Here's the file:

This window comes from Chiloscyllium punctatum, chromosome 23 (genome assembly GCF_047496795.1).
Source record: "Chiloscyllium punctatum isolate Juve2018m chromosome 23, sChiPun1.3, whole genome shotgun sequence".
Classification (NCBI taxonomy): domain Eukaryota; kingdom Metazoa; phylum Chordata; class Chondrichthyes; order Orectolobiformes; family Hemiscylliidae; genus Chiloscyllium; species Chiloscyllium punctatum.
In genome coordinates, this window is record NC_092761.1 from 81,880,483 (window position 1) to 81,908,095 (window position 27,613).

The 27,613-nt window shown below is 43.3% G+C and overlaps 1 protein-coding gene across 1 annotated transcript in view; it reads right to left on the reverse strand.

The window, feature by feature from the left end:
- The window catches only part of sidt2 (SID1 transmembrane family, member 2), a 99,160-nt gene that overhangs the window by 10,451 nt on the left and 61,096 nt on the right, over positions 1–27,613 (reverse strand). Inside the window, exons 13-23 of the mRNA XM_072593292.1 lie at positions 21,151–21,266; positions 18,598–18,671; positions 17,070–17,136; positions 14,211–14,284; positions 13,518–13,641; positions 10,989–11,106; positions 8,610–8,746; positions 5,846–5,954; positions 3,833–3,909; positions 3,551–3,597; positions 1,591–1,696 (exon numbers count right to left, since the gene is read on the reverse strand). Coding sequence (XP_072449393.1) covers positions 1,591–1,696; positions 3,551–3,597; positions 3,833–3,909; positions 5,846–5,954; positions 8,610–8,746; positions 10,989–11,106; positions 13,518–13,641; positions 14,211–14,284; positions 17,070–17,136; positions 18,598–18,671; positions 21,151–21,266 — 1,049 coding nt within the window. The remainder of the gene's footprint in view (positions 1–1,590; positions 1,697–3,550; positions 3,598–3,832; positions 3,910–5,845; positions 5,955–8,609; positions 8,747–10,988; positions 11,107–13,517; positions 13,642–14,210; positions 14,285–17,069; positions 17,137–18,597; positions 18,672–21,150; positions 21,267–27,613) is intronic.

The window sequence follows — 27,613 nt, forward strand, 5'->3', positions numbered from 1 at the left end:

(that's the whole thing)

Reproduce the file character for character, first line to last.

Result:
This window comes from Chiloscyllium punctatum, chromosome 23 (genome assembly GCF_047496795.1).
Source record: "Chiloscyllium punctatum isolate Juve2018m chromosome 23, sChiPun1.3, whole genome shotgun sequence".
Classification (NCBI taxonomy): domain Eukaryota; kingdom Metazoa; phylum Chordata; class Chondrichthyes; order Orectolobiformes; family Hemiscylliidae; genus Chiloscyllium; species Chiloscyllium punctatum.
In genome coordinates, this window is record NC_092761.1 from 81,880,483 (window position 1) to 81,908,095 (window position 27,613).

The 27,613-nt window shown below is 43.3% G+C and overlaps 1 protein-coding gene across 1 annotated transcript in view; it reads right to left on the reverse strand.

The window, feature by feature from the left end:
- The window catches only part of sidt2 (SID1 transmembrane family, member 2), a 99,160-nt gene that overhangs the window by 10,451 nt on the left and 61,096 nt on the right, over positions 1–27,613 (reverse strand). Inside the window, exons 13-23 of the mRNA XM_072593292.1 lie at positions 21,151–21,266; positions 18,598–18,671; positions 17,070–17,136; positions 14,211–14,284; positions 13,518–13,641; positions 10,989–11,106; positions 8,610–8,746; positions 5,846–5,954; positions 3,833–3,909; positions 3,551–3,597; positions 1,591–1,696 (exon numbers count right to left, since the gene is read on the reverse strand). Coding sequence (XP_072449393.1) covers positions 1,591–1,696; positions 3,551–3,597; positions 3,833–3,909; positions 5,846–5,954; positions 8,610–8,746; positions 10,989–11,106; positions 13,518–13,641; positions 14,211–14,284; positions 17,070–17,136; positions 18,598–18,671; positions 21,151–21,266 — 1,049 coding nt within the window. The remainder of the gene's footprint in view (positions 1–1,590; positions 1,697–3,550; positions 3,598–3,832; positions 3,910–5,845; positions 5,955–8,609; positions 8,747–10,988; positions 11,107–13,517; positions 13,642–14,210; positions 14,285–17,069; positions 17,137–18,597; positions 18,672–21,150; positions 21,267–27,613) is intronic.

The window sequence follows — 27,613 nt, forward strand, 5'->3', positions numbered from 1 at the left end: